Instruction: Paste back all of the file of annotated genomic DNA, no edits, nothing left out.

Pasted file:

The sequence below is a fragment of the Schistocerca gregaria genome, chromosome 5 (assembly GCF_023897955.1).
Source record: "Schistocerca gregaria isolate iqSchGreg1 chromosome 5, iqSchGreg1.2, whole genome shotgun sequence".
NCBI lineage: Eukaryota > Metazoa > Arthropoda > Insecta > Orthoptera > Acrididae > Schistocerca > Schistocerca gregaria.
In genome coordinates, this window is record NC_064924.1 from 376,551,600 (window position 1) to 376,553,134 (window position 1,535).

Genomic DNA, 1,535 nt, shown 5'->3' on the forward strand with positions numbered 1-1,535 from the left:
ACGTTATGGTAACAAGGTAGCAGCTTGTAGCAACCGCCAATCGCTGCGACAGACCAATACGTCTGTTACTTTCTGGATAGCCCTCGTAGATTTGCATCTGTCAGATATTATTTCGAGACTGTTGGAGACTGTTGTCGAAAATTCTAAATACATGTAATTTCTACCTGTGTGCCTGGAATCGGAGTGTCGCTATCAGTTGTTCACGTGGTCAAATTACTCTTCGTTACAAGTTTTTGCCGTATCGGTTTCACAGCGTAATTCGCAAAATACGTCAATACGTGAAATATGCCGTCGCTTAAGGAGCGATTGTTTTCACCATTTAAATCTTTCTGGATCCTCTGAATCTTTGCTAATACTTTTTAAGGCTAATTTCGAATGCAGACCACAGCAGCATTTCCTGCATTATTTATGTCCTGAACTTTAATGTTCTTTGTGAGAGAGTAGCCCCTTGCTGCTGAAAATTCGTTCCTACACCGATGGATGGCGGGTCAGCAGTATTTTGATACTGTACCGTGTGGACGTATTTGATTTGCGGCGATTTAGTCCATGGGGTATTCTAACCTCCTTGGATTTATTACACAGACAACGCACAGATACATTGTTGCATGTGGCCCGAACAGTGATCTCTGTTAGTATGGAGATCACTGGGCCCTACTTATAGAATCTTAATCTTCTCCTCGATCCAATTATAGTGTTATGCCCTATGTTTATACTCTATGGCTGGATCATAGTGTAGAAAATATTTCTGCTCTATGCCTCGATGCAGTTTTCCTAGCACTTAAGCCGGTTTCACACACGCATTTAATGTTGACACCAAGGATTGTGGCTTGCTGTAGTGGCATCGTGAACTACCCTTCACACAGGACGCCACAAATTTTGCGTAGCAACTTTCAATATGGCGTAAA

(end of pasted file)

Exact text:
The sequence below is a fragment of the Schistocerca gregaria genome, chromosome 5 (assembly GCF_023897955.1).
Source record: "Schistocerca gregaria isolate iqSchGreg1 chromosome 5, iqSchGreg1.2, whole genome shotgun sequence".
NCBI lineage: Eukaryota > Metazoa > Arthropoda > Insecta > Orthoptera > Acrididae > Schistocerca > Schistocerca gregaria.
In genome coordinates, this window is record NC_064924.1 from 376,551,600 (window position 1) to 376,553,134 (window position 1,535).

Genomic DNA, 1,535 nt, shown 5'->3' on the forward strand with positions numbered 1-1,535 from the left:
ACGTTATGGTAACAAGGTAGCAGCTTGTAGCAACCGCCAATCGCTGCGACAGACCAATACGTCTGTTACTTTCTGGATAGCCCTCGTAGATTTGCATCTGTCAGATATTATTTCGAGACTGTTGGAGACTGTTGTCGAAAATTCTAAATACATGTAATTTCTACCTGTGTGCCTGGAATCGGAGTGTCGCTATCAGTTGTTCACGTGGTCAAATTACTCTTCGTTACAAGTTTTTGCCGTATCGGTTTCACAGCGTAATTCGCAAAATACGTCAATACGTGAAATATGCCGTCGCTTAAGGAGCGATTGTTTTCACCATTTAAATCTTTCTGGATCCTCTGAATCTTTGCTAATACTTTTTAAGGCTAATTTCGAATGCAGACCACAGCAGCATTTCCTGCATTATTTATGTCCTGAACTTTAATGTTCTTTGTGAGAGAGTAGCCCCTTGCTGCTGAAAATTCGTTCCTACACCGATGGATGGCGGGTCAGCAGTATTTTGATACTGTACCGTGTGGACGTATTTGATTTGCGGCGATTTAGTCCATGGGGTATTCTAACCTCCTTGGATTTATTACACAGACAACGCACAGATACATTGTTGCATGTGGCCCGAACAGTGATCTCTGTTAGTATGGAGATCACTGGGCCCTACTTATAGAATCTTAATCTTCTCCTCGATCCAATTATAGTGTTATGCCCTATGTTTATACTCTATGGCTGGATCATAGTGTAGAAAATATTTCTGCTCTATGCCTCGATGCAGTTTTCCTAGCACTTAAGCCGGTTTCACACACGCATTTAATGTTGACACCAAGGATTGTGGCTTGCTGTAGTGGCATCGTGAACTACCCTTCACACAGGACGCCACAAATTTTGCGTAGCAACTTTCAATATGGCGTAAA